Accounting for Sustainable Management
Tassal's CEO noted that the controversy over the sustainable development framework of Tassal from broader community of Tasmania and Australia is on the rise. The environmental impact of Tassal is still a matter of concern. Whether Tassal should adapt to its sustainable frameworks and practices, and how to do this is to be addressed urgently. The report was commissioned by the CEO to conduct a study and to provide him with a business report on Tassal's sustainable development issues.
The purpose of the report is to research and describe the problems faced by Tassal's sustainable development and to provide viable solutions. The report is divided into five parts, the first part is the introduction of the basic concept of sustainability. The second part discusses the sustainability of the industry, the third part concentrates on Tassal, and the fourth is the corresponding feasibility plan to address the problems faced by Tassal. The last part is the conclusion. The limitation of the report is that all the recommendations are only based on theory, whether it is really effective need further testing.
The previous concept of sustainability is more about environmental sustainability. It was originally created in forestry which meant that the benefits of forests would never be gained in the new growth (Wiersum, cited in Kuhlman & Farrington 2010). In 1713, Nachhaltigkeit (German term for sustainable development) took place in a book ‘Sylvicultura Oeconomica’ written by the German forest clerk and scientist Hans Karl von Carlovitz (Kuhlman & Farrington 2010; Heinberg 2010). The sustainable development as a policy concept stems from the 1987 Brundtland report, involving tensions between mankind life and natural boundary. According to this report, the notion of sustainability was defined as ‘meets the needs of the present generation without com- promising the ability of future generations to meet their own needs’ (Kuhlman & Farrington 2010). With the passing of time, the concept has been extended to three overlapping, mutually dependent aspects including environmental sustainable, economically sustainable and socially sustainable (Heinberg 2010). To sum up, sustainability requires people to take a long-term perspective on decisions about upcoming activities thus achieving economic sustainability, environmental sustainability and social sustainability.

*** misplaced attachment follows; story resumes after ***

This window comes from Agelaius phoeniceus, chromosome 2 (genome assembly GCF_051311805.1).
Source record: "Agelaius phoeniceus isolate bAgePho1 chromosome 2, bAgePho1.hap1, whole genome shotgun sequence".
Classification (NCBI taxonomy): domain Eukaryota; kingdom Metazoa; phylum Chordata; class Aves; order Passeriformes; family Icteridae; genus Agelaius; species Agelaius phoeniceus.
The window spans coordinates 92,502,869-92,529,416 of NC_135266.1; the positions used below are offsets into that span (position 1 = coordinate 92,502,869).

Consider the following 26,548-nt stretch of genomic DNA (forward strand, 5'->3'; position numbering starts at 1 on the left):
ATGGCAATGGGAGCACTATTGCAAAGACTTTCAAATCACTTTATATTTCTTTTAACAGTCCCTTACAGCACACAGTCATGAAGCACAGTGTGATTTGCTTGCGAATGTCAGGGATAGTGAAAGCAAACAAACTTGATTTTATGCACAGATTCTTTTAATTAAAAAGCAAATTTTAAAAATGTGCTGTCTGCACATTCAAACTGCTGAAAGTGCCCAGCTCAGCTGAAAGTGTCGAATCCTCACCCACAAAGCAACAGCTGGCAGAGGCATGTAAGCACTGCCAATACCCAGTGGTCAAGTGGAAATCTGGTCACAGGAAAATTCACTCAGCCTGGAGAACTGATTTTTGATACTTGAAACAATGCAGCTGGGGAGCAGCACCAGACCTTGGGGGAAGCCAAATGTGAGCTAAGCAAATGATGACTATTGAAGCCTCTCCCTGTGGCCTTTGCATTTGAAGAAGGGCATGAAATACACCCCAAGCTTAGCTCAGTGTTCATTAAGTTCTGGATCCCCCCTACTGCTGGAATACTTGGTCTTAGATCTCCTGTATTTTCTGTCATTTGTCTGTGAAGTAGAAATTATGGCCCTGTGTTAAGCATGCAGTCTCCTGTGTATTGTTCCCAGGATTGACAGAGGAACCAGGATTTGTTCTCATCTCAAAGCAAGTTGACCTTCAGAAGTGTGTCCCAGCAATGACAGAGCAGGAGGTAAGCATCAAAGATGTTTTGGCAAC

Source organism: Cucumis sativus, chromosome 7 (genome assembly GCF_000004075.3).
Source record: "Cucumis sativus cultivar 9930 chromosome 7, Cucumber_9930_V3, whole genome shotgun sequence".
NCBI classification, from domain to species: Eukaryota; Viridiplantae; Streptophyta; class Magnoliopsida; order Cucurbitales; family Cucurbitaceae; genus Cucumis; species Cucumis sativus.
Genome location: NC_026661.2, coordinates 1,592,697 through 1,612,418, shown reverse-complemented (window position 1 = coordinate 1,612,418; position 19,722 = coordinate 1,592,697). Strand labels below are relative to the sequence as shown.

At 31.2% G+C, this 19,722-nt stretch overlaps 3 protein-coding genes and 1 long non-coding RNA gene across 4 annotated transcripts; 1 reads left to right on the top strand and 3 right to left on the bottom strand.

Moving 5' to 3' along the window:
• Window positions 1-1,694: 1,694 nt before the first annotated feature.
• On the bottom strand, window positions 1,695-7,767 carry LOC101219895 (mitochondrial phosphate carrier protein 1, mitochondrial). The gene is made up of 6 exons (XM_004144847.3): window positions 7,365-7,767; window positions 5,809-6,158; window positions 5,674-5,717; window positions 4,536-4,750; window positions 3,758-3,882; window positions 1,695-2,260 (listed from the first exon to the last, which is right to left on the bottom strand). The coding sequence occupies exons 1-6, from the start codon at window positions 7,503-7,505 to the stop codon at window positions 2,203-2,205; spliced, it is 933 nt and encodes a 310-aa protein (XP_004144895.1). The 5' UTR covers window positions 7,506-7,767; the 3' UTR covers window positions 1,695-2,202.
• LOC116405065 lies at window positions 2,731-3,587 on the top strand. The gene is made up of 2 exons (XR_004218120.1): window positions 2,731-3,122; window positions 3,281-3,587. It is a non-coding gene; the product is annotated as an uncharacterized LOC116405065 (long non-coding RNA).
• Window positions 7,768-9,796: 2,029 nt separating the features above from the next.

1.2 Sustainability and business & accounting
Profit is the economic responsibility of business. Whether a business can continue to gain profit and develop stably depends on whether it can fulfill its social responsibilities well. Therefore, when businesses engage in economic activities must assess their own activities on the impact of society, consider the overall interests of society and long-term development and consciously bear the corresponding social responsibility. Corporate social...